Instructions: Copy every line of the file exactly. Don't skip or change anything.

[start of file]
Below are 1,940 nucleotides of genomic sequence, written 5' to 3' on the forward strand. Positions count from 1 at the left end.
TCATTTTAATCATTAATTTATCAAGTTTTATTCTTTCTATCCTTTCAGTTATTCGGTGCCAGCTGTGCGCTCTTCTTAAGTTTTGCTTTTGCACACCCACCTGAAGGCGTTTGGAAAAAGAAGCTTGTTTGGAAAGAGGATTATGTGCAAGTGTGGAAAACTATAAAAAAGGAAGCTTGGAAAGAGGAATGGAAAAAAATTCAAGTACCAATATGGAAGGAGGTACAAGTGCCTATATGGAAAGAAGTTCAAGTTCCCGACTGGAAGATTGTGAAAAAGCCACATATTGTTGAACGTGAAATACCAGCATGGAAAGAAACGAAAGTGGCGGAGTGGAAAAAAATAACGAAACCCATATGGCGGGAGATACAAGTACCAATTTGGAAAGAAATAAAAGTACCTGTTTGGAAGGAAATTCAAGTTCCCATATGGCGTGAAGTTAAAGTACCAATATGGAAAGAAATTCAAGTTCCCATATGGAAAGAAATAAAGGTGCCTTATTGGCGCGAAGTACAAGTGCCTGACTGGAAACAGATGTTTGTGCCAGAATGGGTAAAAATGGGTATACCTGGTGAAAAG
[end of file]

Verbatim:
Below are 1,940 nucleotides of genomic sequence, written 5' to 3' on the forward strand. Positions count from 1 at the left end.
TCATTTTAATCATTAATTTATCAAGTTTTATTCTTTCTATCCTTTCAGTTATTCGGTGCCAGCTGTGCGCTCTTCTTAAGTTTTGCTTTTGCACACCCACCTGAAGGCGTTTGGAAAAAGAAGCTTGTTTGGAAAGAGGATTATGTGCAAGTGTGGAAAACTATAAAAAAGGAAGCTTGGAAAGAGGAATGGAAAAAAATTCAAGTACCAATATGGAAGGAGGTACAAGTGCCTATATGGAAAGAAGTTCAAGTTCCCGACTGGAAGATTGTGAAAAAGCCACATATTGTTGAACGTGAAATACCAGCATGGAAAGAAACGAAAGTGGCGGAGTGGAAAAAAATAACGAAACCCATATGGCGGGAGATACAAGTACCAATTTGGAAAGAAATAAAAGTACCTGTTTGGAAGGAAATTCAAGTTCCCATATGGCGTGAAGTTAAAGTACCAATATGGAAAGAAATTCAAGTTCCCATATGGAAAGAAATAAAGGTGCCTTATTGGCGCGAAGTACAAGTGCCTGACTGGAAACAGATGTTTGTGCCAGAATGGGTAAAAATGGGTATACCTGGTGAAAAG